JACC was worth the ‘Experience’


Put a few hundred journalism majors in a hotel for a few days and they’re bound to analyze every waking minute of the weekend. Deeply examined topics ranged from anxious inquiries of dresses being too reminiscent of high school homecoming dances for an awards banquet to the ethical challenges photographers face when a child in a museum is behaving as an ideal subject for a feature photo competition.

This was my first Journalism Association of Community Colleges state conference. I had attended the Northern California JACC last semester at LMC. It had been a day spent trying to figure out which workshop to go to next and would anyone I know be going to it?

The state conference brought together twice the amount of people and lasted three times as long in our state’s capital. All I was sure about going in was that it would be close-quartered, sweaty and strung out on all of us journalist’s drug of choice: caffeine. Little did I know I was in for a lot of surprises, for better and worse.

Naturally, the accumulation of so many critical minds ended up an ideal breeding ground for intellectual ideation, a.k.a. complaining about all that was wrong with the weekend. I asked my classmates to repeat their criticisms that dominated quite a few conversations that weekend.

The Doubletree, which more than 350+ community college students stayed at for three days, was actually a maze in disguise that forced us to create in our phone “notes” a list of directions in order to get back to our rooms.

The most common complaint was that the variety of intriguing workshops was sullied by the overlapping of them all and often happened during one of the competitions, which meant I couldn’t go to the workshop on how to report on LGBTQ issues, something dear to me. But I soon learned the presenter of that workshop was not qualified to speak on such an issue, bordering on offensive at times.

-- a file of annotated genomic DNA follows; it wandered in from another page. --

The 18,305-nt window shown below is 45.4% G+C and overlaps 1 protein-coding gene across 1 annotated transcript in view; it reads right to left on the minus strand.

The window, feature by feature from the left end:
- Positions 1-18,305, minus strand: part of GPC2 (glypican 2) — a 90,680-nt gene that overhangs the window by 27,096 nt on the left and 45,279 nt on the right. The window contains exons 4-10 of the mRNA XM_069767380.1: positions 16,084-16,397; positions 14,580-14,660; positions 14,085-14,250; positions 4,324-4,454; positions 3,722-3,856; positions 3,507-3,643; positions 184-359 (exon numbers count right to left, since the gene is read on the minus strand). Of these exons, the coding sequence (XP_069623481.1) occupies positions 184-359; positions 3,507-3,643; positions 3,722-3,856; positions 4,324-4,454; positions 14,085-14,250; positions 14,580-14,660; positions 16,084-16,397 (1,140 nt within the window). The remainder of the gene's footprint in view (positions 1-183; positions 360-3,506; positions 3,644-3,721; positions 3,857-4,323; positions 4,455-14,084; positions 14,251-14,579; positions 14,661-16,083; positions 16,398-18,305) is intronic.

Every person at the con noticed the most embarrassing folly when the projector that was used for big events in the banquet hall kept cutting out. You’d think they’d have had this under control by the third day for the awards banquet but no; it somehow managed to get worst by repeating photos we’d already seen in addition to its previous problems.

But the suggestion on how we may change the conference that seemed to really sum up a lot of my own thoughts came from our Sports page editor, “Instead of all of us competing in writing and photo contests, we all have to try to steal a valuable jewel from inside (the hotel), ‘Oceans 11’ style.”

At first it was a non-response. But when I let myself consider it, it became undeniable that I would sooner win that jewel than a story competition. I am not salty that I did not win (I didn’t even finish my story). Rather, I am salty that my competition’s atmosphere set me up for failure.

A student who wouldn’t stop questioning every word that came out of our proctors’ mouths disrupted the room for ten minutes in which we were writing our feature stories. I am not one to blame the common idiot though; they usually prove to not possess the IQ to know when to shut the hell up (in retrospect, I’m convinced she’s actually a genius with a foolproof strategy to weed out the competition who may need every minute).

I am, however, disappointed that the proctors didn’t tell us when our time started and didn’t pause it for us while loud mouth sprayed her rather distracting feelings all over our precious time. They also took the first five to seven minutes of our writing time to explain the rules and technicalities and oh also, how valuable our time was.

All in all, despite all that we found wrong, I wouldn’t trade the weekend for another shot at it. After all, I secretly appreciated the extra calories burned on my mile trek to and from my ever-evading room.

What really surprised me most of the con was the immediate camaraderie that spawned between my peers. It didn’t even take us getting to the conference for us to have fun; the ride there had us all laughing when the GPS wanted us to take a left into a pile of dirt.

It made me sad that I had spent almost three semesters working long hours in the same room every week with these people but a single weekend in which we were forced to pay attention to each other’s existence and behaviors outside of a newsroom revealed so many shared interests and thoughts. I don’t like surprises but that weekend I embraced the experience.